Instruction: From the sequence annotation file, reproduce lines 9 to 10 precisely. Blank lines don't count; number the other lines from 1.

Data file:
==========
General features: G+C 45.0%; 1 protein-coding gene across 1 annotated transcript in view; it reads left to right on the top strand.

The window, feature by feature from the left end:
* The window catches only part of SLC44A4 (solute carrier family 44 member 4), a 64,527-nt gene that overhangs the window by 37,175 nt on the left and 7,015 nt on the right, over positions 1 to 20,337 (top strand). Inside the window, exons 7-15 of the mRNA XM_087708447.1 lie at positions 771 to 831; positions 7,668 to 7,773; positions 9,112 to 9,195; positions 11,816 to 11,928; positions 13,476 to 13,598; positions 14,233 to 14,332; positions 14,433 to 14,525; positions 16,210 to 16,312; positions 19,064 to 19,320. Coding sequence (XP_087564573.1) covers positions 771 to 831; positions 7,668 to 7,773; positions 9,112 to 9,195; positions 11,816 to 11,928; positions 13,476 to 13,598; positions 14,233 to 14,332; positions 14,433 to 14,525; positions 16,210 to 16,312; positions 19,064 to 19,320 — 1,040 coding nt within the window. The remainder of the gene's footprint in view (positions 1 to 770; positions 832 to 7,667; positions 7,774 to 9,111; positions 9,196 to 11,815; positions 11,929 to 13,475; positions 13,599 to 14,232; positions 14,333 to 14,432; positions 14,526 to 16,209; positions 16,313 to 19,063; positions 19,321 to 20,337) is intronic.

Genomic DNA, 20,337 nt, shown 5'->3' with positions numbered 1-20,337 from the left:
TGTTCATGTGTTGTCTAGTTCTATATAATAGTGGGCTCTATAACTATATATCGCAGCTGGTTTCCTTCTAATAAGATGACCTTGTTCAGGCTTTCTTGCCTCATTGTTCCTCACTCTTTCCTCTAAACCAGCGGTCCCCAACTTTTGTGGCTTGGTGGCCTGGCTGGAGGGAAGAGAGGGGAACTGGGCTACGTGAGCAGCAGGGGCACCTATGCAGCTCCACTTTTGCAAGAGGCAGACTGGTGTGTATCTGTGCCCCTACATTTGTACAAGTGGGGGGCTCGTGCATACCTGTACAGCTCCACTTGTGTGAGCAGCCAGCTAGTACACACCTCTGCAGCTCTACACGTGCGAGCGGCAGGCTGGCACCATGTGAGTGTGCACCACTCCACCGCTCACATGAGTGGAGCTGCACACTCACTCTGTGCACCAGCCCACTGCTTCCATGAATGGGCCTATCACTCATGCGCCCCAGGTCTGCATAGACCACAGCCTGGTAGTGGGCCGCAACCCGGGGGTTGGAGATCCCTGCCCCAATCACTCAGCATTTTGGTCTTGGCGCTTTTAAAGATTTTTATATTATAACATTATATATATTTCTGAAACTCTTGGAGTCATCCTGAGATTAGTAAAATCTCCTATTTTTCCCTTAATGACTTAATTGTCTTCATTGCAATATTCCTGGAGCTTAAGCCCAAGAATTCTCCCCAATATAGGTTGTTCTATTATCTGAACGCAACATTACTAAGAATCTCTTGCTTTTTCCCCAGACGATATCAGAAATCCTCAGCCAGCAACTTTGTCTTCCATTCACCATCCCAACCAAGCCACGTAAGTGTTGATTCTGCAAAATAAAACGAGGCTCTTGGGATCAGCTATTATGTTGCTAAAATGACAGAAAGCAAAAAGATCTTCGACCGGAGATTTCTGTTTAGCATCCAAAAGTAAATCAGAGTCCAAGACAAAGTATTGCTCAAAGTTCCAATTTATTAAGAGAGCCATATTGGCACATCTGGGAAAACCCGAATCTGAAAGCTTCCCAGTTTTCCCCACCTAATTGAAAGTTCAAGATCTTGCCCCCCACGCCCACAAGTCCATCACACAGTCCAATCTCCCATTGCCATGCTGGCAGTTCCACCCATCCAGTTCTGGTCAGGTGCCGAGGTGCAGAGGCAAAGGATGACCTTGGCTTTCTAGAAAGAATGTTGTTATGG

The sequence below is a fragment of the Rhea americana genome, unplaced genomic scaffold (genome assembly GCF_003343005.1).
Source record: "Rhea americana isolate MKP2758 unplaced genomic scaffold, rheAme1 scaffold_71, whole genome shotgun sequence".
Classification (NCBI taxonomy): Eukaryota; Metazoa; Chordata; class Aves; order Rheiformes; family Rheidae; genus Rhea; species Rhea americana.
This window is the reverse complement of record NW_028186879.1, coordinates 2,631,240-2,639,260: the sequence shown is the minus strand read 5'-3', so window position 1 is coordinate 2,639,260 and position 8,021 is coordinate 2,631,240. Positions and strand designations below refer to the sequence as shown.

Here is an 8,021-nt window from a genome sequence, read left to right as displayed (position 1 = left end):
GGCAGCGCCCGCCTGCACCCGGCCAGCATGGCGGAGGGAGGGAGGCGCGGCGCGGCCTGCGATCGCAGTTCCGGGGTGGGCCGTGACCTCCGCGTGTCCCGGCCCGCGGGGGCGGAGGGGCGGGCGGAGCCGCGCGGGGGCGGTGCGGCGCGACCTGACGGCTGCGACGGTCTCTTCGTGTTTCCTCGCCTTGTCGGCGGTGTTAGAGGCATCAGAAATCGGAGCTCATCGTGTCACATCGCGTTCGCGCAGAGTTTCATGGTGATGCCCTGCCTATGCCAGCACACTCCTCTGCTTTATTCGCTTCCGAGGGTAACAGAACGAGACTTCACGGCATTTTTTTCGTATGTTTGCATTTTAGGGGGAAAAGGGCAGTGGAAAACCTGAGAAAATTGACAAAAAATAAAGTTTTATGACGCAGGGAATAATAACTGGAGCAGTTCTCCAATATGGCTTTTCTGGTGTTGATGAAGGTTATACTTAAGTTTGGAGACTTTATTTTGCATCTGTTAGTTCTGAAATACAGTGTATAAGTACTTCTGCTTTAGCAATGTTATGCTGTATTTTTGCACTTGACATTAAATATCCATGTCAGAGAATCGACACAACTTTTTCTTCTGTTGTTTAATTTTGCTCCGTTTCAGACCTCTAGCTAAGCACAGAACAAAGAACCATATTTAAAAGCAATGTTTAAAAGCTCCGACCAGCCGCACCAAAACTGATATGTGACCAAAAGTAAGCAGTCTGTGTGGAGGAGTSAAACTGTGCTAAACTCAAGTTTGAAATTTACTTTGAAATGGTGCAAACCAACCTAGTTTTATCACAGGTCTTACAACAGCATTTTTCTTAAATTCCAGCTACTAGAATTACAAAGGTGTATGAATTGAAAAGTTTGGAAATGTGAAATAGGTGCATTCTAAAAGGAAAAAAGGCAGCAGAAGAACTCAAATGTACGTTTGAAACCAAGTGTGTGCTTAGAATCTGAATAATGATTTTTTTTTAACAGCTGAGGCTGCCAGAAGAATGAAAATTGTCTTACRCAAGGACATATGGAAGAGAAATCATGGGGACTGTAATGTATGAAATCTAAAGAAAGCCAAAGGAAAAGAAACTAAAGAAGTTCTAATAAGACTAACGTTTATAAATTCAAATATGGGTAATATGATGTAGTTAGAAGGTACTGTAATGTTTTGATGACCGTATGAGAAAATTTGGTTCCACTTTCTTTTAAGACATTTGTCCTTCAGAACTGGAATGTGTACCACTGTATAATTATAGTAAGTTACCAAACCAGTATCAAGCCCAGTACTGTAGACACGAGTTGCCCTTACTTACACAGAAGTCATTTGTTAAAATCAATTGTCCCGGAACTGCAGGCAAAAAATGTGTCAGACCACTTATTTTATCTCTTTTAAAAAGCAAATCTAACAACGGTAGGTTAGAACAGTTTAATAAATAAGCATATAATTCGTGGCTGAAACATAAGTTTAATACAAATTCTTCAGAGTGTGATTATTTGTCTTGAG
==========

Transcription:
This window is the reverse complement of record NW_028186879.1, coordinates 2,631,240-2,639,260: the sequence shown is the minus strand read 5'-3', so window position 1 is coordinate 2,639,260 and position 8,021 is coordinate 2,631,240. Positions and strand designations below refer to the sequence as shown.

Here is an 8,021-nt window from a genome sequence, read left to right as displayed (position 1 = left end):